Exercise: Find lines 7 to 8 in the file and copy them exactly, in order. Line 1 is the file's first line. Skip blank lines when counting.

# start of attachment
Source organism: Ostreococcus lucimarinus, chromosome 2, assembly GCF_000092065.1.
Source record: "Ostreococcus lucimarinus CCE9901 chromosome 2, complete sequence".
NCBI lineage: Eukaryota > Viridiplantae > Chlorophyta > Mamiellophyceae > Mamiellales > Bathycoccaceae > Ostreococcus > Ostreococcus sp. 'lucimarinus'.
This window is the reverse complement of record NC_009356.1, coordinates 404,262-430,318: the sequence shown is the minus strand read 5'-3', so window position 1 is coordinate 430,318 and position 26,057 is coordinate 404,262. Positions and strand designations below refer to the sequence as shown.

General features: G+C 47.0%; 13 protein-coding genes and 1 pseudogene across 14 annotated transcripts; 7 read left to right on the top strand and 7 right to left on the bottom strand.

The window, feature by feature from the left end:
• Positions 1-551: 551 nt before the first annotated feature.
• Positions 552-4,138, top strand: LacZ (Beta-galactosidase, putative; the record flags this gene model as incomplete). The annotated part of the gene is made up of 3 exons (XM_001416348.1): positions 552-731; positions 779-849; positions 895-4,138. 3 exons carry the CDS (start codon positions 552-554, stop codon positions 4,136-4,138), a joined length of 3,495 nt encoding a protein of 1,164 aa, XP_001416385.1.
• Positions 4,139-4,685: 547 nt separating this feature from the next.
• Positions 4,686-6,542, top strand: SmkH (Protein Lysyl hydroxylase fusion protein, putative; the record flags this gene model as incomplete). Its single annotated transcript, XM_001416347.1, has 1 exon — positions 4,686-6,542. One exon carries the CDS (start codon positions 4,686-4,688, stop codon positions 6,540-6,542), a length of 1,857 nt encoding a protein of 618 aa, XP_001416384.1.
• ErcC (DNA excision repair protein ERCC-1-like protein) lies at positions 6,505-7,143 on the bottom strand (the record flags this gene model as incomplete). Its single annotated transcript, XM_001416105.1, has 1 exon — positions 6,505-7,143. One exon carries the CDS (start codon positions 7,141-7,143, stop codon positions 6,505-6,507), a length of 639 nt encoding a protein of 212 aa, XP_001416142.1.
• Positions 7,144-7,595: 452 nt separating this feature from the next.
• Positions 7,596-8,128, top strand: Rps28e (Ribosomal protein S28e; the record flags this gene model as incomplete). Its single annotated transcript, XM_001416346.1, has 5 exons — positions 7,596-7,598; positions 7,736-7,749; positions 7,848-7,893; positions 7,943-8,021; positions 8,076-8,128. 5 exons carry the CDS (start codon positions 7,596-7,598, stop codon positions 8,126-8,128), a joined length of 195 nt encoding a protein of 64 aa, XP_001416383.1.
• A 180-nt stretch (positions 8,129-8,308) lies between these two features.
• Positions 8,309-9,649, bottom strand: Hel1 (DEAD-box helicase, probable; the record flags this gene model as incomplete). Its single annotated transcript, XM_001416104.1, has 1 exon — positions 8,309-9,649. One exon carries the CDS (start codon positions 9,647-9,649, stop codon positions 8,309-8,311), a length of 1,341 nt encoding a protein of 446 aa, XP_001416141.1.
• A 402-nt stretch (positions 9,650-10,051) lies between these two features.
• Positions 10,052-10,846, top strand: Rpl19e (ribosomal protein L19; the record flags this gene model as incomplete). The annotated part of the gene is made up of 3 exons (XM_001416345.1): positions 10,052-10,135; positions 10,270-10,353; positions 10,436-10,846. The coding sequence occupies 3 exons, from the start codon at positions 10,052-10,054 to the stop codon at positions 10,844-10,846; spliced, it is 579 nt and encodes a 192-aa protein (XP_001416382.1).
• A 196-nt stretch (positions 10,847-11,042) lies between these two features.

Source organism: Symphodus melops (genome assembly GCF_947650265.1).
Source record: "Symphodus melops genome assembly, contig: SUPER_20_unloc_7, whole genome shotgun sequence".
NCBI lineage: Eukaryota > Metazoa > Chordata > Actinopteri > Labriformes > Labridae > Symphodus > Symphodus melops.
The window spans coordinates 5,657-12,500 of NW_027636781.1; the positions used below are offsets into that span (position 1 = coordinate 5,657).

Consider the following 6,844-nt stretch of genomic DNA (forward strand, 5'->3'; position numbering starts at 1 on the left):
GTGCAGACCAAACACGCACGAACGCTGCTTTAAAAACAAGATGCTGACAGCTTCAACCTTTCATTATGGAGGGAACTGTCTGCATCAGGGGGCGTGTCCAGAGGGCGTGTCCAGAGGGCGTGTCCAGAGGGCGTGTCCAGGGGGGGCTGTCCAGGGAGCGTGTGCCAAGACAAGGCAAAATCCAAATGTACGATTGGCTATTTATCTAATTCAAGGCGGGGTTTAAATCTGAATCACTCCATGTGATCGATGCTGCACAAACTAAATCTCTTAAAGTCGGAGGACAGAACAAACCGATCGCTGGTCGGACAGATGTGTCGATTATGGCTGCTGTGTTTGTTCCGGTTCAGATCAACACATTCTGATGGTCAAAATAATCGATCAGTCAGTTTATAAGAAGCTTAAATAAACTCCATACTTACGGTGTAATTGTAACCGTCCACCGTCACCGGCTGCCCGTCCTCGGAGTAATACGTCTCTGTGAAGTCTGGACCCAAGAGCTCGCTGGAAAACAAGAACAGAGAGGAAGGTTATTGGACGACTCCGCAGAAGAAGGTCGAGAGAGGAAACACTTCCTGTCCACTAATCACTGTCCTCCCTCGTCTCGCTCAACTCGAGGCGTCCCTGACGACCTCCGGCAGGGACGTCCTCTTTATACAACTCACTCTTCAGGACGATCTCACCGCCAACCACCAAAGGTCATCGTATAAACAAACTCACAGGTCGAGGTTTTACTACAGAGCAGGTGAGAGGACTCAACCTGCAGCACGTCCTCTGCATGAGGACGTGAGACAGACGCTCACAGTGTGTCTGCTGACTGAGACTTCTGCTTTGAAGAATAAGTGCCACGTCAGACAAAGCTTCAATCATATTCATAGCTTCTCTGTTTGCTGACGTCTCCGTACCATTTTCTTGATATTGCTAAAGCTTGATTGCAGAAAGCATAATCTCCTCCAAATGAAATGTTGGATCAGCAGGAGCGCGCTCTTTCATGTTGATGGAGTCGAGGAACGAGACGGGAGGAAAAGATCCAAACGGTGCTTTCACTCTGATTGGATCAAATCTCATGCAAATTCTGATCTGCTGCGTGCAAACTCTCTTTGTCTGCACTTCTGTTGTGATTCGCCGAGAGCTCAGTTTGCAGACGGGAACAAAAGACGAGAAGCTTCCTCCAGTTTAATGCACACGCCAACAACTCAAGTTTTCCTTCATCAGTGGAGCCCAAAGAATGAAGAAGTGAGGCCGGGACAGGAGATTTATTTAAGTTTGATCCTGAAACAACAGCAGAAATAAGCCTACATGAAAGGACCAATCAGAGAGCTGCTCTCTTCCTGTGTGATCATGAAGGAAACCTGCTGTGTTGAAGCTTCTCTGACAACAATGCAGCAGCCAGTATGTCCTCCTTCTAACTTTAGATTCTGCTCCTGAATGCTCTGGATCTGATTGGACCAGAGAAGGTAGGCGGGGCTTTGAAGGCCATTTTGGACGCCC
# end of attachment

• Positions 1-551: 551 nt before the first annotated feature.
• Positions 552-4,138, top strand: LacZ (Beta-galactosidase, putative; the record flags this gene model as incomplete). The annotated part of the gene is made up of 3 exons (XM_001416348.1): positions 552-731; positions 779-849; positions 895-4,138. 3 exons carry the CDS (start codon positions 552-554, stop codon positions 4,136-4,138), a joined length of 3,495 nt encoding a protein of 1,164 aa, XP_001416385.1.